The effect of fluid intake during exercise on post-exercise hypotension.
Cardiff Metropolitan University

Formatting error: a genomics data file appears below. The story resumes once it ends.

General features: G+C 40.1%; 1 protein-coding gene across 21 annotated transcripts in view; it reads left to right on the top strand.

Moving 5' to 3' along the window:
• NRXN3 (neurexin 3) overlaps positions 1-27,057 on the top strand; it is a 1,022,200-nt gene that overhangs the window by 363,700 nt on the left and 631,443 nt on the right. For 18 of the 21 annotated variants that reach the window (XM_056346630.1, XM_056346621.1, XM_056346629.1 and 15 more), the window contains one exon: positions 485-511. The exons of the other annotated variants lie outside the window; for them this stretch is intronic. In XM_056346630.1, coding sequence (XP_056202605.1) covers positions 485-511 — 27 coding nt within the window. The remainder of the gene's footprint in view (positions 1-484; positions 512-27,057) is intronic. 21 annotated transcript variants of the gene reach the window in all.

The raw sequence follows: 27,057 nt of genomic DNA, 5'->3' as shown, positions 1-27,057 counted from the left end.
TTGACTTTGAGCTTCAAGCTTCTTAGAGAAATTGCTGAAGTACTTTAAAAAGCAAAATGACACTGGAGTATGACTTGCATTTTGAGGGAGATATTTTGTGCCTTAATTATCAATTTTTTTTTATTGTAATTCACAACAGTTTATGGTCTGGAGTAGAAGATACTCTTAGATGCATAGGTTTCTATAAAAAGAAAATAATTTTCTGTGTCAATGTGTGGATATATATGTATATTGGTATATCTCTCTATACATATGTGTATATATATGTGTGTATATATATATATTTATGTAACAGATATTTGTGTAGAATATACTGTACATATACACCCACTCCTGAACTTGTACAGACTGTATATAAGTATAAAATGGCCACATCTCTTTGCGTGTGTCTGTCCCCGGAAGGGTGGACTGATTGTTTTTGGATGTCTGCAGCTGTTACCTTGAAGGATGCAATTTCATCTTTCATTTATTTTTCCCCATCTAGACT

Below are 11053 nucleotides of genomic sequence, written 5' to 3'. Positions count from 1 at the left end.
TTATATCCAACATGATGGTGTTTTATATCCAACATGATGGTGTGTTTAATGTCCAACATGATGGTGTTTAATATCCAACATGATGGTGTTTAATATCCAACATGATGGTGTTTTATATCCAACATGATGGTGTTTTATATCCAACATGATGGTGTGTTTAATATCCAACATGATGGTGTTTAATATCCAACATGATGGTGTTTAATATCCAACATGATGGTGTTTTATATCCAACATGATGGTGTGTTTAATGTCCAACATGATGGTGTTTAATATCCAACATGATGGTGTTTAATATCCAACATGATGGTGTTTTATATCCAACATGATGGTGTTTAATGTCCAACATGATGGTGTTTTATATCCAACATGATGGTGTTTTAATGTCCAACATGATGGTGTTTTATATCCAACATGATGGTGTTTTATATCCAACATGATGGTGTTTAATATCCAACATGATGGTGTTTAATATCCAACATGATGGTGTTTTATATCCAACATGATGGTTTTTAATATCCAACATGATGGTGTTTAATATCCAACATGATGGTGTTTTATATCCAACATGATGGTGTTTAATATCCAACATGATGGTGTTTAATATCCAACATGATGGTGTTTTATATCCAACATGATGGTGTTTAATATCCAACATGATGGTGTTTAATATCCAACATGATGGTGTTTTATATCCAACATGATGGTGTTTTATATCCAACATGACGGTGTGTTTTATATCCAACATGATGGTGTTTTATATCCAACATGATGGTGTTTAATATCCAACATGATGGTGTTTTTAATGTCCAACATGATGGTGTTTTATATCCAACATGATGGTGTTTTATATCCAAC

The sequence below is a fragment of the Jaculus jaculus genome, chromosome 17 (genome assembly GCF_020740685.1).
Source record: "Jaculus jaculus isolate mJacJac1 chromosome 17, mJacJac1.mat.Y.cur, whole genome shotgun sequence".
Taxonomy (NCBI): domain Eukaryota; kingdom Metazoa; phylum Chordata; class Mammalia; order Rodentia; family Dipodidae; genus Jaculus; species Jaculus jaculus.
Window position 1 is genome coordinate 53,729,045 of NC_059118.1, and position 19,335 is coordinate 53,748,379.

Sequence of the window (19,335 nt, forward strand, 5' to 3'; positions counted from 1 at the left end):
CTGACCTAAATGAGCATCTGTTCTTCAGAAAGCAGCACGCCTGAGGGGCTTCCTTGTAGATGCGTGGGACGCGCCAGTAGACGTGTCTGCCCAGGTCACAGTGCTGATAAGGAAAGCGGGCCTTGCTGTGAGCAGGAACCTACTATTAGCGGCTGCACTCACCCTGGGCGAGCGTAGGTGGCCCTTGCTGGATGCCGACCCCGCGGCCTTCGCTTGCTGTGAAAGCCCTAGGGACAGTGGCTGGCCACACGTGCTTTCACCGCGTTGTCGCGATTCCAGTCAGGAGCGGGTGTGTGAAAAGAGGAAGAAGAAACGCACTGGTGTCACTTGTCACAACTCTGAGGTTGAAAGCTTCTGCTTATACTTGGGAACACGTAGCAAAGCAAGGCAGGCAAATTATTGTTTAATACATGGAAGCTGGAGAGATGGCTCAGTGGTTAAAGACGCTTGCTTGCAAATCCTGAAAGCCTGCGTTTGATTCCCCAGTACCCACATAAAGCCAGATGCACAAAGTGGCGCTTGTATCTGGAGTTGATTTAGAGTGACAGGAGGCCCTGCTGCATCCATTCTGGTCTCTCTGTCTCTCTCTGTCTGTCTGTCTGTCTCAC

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Many cardiovascular conditions can be treated and management by lifestyle changes including participation in exercise. Hypertension is one such condition, which general practitioners and other health care professionals encourage patients to increase the weekly amount of exercise they undertake. An acute decrease a blood pressure after the cessation of exercise, known as post-exercise hypotension, has been attributed to the reduction of an individuals resting blood pressure. Hydration during exercise has also been identified has having an effect on a person’s cardiovascular system (including blood pressure) during exercise. This study will aim to investigate the effect of fluid intake during exercise on post-exercise hypotension. Nine (male = 5, female =4) young healthy individuals attending three laboratory sessions; a VO 2 max test and two thirty minute high intensity interval sessions (HIIT) (4 x 4 minutes at 85% VO2 max interspersed 3 minutes recovery at 50% VO 2 max). Each HIIT was conducted with a different hydration status; mild dehydration (3 mL per kg body mass -1) and euhydration (9 mL per kg body mass -1). Hart rate and VO2 were measured throughout both exercise and recovery; blood pressure was measured every ten minutes during the sixty minute recovery period. Mean systolic blood pressure in HS1 and HS2 during recovery was not significantly different (P=0.614), however after HS2 blood pressure at the end of recovery was not significantly different from baseline compared to HS1 were blood pressure was significantly lower than the baseline measurement (P<0.05). There was no significant difference between the two hydration statuses in diastolic blood pressure (P= 0.535) and heart rate (P=0.492) during recovery. Heart rate under both conditions significantly reduce from on interval to the next during recovery (all P<0.05). In conclusion, fluid intake during exercise does not appear to have an effect of postexercise hypotension.
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